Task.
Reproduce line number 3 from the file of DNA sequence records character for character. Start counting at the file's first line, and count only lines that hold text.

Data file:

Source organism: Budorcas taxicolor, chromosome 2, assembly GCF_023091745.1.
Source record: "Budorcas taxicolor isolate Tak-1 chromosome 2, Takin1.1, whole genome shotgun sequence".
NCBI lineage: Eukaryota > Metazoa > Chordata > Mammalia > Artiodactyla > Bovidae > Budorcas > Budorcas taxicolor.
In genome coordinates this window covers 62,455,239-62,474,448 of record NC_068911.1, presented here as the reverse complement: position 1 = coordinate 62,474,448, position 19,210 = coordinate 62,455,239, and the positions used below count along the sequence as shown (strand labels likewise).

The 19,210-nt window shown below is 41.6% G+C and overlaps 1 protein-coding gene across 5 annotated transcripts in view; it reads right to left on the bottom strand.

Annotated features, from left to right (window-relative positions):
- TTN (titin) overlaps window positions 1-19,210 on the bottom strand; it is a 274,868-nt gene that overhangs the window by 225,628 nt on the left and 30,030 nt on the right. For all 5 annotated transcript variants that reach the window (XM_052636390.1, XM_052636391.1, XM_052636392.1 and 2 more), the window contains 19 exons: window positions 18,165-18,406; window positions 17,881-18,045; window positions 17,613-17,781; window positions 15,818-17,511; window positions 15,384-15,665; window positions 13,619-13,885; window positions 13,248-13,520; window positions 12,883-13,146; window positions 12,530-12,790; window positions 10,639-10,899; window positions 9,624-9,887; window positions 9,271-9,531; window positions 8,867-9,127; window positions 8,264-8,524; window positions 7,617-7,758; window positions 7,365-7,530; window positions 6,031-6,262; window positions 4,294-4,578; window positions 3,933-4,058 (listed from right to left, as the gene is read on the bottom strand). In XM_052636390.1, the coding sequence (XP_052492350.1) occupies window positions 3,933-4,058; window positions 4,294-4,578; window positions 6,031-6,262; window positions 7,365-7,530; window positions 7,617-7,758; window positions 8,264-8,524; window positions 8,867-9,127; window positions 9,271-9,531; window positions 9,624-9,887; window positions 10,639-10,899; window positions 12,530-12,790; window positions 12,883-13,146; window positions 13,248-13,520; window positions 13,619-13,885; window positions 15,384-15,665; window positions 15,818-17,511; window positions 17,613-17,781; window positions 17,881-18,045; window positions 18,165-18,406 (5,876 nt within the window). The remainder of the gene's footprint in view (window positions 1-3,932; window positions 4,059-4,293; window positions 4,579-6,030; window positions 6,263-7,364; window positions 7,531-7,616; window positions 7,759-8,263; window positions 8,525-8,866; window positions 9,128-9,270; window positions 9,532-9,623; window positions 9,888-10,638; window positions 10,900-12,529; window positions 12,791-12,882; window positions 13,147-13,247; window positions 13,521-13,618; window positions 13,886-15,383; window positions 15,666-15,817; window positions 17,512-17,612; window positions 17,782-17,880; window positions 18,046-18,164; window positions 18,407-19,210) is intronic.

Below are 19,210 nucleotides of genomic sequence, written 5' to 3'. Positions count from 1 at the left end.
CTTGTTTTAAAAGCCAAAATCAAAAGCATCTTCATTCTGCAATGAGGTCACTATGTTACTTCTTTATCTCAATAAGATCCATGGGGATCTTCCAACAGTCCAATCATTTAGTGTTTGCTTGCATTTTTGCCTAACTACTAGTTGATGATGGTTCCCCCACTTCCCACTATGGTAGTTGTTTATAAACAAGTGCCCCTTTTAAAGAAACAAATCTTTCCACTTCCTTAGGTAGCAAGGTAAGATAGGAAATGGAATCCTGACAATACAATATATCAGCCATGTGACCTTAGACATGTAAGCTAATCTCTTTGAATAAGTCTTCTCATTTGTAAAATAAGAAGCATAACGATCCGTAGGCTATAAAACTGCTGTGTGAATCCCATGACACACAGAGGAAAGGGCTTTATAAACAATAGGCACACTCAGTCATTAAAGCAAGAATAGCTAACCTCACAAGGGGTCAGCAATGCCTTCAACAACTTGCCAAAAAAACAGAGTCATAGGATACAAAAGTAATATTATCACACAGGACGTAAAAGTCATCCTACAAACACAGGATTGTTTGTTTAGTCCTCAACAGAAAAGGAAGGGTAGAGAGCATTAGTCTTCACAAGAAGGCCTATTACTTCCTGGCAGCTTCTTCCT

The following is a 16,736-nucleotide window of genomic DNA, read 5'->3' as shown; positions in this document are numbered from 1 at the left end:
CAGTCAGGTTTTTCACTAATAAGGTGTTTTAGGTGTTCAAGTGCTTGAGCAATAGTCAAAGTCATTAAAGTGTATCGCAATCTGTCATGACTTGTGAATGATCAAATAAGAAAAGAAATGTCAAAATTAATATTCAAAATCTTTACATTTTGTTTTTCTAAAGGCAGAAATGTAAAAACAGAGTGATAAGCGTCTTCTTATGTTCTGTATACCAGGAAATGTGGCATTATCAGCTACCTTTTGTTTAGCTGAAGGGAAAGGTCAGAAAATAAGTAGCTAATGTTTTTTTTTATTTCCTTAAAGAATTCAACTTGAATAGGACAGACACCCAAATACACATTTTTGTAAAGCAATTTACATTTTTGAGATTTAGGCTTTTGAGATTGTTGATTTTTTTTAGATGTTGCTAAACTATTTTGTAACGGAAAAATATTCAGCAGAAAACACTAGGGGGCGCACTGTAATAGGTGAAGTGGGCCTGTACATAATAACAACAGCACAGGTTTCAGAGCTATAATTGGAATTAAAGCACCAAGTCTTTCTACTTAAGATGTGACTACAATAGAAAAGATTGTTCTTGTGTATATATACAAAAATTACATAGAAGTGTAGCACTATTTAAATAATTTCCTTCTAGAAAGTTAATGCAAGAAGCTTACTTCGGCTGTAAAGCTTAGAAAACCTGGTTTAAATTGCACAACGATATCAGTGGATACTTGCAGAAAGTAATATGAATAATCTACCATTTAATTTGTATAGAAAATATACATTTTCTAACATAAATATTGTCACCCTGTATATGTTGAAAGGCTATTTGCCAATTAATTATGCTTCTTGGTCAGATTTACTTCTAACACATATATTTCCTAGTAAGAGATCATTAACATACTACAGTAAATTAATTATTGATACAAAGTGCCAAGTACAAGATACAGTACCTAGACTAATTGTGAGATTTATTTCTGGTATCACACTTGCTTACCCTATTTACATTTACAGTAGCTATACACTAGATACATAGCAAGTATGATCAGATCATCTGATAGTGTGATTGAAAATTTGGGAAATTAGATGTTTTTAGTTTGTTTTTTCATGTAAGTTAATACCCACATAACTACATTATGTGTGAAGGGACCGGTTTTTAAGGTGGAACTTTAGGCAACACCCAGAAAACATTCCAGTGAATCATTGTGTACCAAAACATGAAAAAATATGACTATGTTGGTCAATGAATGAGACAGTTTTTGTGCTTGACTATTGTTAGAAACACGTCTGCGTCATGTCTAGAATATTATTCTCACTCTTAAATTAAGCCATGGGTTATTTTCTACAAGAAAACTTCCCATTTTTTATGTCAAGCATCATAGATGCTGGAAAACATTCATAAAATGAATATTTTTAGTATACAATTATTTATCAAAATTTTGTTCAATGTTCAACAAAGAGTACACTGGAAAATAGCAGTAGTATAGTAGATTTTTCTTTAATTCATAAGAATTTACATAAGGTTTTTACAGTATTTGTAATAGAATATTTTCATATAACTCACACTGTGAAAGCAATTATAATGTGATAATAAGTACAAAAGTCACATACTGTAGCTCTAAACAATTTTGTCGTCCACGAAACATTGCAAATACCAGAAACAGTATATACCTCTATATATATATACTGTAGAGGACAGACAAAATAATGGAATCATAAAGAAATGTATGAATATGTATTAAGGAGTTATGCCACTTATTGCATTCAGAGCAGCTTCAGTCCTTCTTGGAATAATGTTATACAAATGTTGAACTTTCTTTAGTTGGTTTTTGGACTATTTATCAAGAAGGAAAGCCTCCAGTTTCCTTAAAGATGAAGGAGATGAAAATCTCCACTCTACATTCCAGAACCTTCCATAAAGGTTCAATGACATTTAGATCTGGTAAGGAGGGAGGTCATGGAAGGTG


NCBI lineage: Eukaryota > Metazoa > Chordata > Mammalia > Artiodactyla > Bovidae > Budorcas > Budorcas taxicolor.